Underneath questions about whether artificial intelligence can create works of art, or whether—and how—robots can take on human work, are questions about what it means to be human, and how our relationships to each other are changing as we build new technology and experiences. This came across loud and clear at SXSW 2019, from sessions about learning empathy through virtual and augmented reality, or when author Neil Gaiman examined the relationship between art and collaboration, or when Rep. Alexandra Ocasio-Cortez spoke out on disenfranchisement, or when journalist Michael Pollan talked about the ways that psychedelics can permanently shift a person’s fundamental understanding of life. The interplay of humanity in our digital and physical spaces reveals itself in some strange and creative new ways.
Case in point: In a dark room, strangers stood in front of a bare digital tree, on a screen in the dark, and held hands, causing the tree to light up and bloom. This was an installation by artist Lisa Park, who created Blooming after she moved away from her family and realized that Skype and phone calls couldn’t replace her need for physical touch.
On the one hand technology is replacing human connection, on the other it reminds us we need it. And the awe-factor we feel when we see a cool technology-enabled experience can often remind us of a feeling similar to when we feel a hand clamped down on our shoulder or when we wrap a friend in a hug.
We examine our humanity whenever we uncover something new about the mysterious nature of the universe, when old institutions fade or new technology is introduced. These days, things change so much, so fast, and the question of what it means to be human seems more pressing and more ambiguous than ever. We want it to mean more than being a class of bipeds. We want to believe that what we produce, how we think and relate, is more meaningful than what machines can do. As machines get better, that arena seems threatened, but if one thing was evident, we’re still humans building and leveraging machines for human use, solving problems we’ve arguably made for ourselves.
Pamela Pavliscak of Change Sciences didn’t intend to study emotion. She’d started by studying technologies to discover what makes something easy to use, or boosts productivity, or increases efficiency, she explained in her “Emotionally Intelligent Design” session. “But every project I worked on, there it was, lurking below the surface, this emotional relationship we have with technology.”
On the one hand technology is replacing human connection, on the other it reminds us we need it.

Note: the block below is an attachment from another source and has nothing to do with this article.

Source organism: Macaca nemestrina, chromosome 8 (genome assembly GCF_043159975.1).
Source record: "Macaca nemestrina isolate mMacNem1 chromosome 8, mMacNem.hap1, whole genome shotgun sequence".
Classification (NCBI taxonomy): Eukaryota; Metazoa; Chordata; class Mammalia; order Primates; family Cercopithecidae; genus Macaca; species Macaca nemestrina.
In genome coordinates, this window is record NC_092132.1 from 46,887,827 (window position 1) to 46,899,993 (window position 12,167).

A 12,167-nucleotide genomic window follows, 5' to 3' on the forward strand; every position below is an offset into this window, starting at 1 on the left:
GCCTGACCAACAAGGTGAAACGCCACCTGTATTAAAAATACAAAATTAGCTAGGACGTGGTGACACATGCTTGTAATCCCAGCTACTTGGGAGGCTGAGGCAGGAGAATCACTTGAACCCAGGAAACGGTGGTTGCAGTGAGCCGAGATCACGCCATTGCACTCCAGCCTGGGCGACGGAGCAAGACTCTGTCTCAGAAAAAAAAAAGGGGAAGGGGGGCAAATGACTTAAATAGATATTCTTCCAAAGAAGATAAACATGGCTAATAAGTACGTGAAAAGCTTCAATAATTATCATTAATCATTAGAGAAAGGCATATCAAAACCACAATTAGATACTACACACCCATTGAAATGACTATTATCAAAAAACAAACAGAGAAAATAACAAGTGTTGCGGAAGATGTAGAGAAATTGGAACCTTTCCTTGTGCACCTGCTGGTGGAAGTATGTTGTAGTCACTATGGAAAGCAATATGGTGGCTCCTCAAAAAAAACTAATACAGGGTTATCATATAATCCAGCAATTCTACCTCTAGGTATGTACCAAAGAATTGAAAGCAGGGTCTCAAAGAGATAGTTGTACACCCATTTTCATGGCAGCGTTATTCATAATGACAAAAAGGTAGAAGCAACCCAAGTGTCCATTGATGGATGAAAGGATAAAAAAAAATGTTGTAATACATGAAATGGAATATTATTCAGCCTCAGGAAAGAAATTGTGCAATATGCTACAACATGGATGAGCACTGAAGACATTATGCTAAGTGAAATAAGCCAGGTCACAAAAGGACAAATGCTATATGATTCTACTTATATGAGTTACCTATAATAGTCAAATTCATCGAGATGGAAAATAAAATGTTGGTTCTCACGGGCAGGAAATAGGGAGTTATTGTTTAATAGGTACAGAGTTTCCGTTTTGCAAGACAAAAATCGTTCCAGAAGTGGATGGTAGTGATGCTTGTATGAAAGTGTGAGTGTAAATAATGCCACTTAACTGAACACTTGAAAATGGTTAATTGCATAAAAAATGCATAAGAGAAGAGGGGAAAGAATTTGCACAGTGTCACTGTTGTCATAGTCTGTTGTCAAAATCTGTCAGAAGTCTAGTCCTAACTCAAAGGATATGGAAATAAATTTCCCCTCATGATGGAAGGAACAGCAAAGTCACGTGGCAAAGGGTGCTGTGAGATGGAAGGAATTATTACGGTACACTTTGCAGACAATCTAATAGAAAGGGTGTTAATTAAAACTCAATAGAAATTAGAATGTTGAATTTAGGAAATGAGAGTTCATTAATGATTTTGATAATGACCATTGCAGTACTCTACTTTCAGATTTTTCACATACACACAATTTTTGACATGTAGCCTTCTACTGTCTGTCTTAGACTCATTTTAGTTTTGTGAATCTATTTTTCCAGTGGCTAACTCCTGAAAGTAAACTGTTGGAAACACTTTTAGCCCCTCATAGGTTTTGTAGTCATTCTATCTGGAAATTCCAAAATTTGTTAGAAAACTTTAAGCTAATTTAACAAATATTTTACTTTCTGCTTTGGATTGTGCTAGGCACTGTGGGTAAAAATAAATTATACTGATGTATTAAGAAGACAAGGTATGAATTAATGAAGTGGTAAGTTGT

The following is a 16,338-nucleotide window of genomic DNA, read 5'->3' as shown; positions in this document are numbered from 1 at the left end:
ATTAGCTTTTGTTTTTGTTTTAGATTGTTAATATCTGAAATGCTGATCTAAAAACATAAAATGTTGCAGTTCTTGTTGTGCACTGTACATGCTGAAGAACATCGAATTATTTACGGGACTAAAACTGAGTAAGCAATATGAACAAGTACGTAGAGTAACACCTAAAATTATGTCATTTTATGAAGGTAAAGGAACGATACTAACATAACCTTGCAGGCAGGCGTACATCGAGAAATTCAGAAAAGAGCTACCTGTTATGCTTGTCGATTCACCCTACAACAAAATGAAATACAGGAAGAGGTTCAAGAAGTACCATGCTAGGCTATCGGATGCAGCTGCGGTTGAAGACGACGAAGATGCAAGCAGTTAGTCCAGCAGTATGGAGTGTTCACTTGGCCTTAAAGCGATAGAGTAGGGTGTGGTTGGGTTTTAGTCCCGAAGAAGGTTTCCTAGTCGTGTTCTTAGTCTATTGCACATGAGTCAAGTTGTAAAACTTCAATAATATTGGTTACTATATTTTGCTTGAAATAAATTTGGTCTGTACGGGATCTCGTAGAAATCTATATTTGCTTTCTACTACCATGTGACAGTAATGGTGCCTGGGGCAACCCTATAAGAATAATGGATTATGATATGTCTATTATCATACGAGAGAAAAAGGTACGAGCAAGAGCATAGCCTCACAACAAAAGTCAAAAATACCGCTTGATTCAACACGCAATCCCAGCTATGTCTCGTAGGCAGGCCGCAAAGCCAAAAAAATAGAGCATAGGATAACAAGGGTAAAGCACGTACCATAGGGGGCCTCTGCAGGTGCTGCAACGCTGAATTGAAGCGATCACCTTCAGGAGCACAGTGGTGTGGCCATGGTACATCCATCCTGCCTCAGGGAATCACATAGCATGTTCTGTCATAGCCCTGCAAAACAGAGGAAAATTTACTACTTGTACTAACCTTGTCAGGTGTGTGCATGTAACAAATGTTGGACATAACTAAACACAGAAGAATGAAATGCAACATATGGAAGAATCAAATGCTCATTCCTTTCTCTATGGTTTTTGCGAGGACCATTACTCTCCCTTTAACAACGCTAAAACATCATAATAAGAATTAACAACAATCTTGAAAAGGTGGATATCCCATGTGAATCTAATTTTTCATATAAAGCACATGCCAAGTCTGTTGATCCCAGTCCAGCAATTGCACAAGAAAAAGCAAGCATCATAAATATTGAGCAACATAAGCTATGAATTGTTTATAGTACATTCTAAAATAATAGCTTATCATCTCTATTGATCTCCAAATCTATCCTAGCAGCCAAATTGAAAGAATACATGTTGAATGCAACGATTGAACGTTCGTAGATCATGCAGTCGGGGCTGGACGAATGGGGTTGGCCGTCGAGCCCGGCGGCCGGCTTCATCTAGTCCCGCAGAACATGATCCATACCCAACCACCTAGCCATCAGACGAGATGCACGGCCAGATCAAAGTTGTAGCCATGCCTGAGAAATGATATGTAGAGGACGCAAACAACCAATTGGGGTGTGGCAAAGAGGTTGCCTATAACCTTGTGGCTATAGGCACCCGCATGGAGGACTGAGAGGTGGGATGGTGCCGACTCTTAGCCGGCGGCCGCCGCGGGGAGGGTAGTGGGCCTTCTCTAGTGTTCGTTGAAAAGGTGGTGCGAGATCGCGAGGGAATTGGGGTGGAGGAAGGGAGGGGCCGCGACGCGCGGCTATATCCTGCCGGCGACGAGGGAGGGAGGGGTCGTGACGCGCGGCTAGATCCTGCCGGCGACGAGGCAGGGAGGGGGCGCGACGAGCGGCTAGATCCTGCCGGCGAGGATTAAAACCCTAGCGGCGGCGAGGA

She began to study technologies that incorporate emotion. There’s technology to detect emotion in drivers—useful since road rage and tiredness are the leading causes of accidents after drinking and texting. This tech is supposed to help the stressed driver calm down. The game Nevermind employs biofeedback sensors and increases in scariness as the player’s stress rises, designed to teach people to manage their emotions. Crystal is a plug-in that analyzes emails to detect and respond to the personality type of the email recipient. And conversational IVRs and chatbots are designed to pick up specific tones and words to identify an upset customer before a problem escalates.
But, according to Pavliscak, none of this artificial intelligence (AI) is being trained with sufficient complexity to deal with the reality of the human emotion spectrum. Microsoft Oxford’s facial detection software, among others, was trained using research on human facial expressions done decades ago by psychologist Paul Eckman. After the Paris bombings of 2015, the software read the facial expression of pictures of then President Francois Hollande as impassive. Probably, Pavliscak said, that’s not what he was feeling. It read the face of the person next to him, talking to a reporter, who had lost a couple of friends in the bombings, as “happy.” But, as Pavliscak said “a smile can mean a lot of things: it can mean uncertainty….”
Many AI programs are trained based on a view of the world that focused on increasing happiness or delighting customers. But that reduces the palette of human emotions, leaving out feelings of safety, contentedness, or inspiration to rise to a challenge, among others.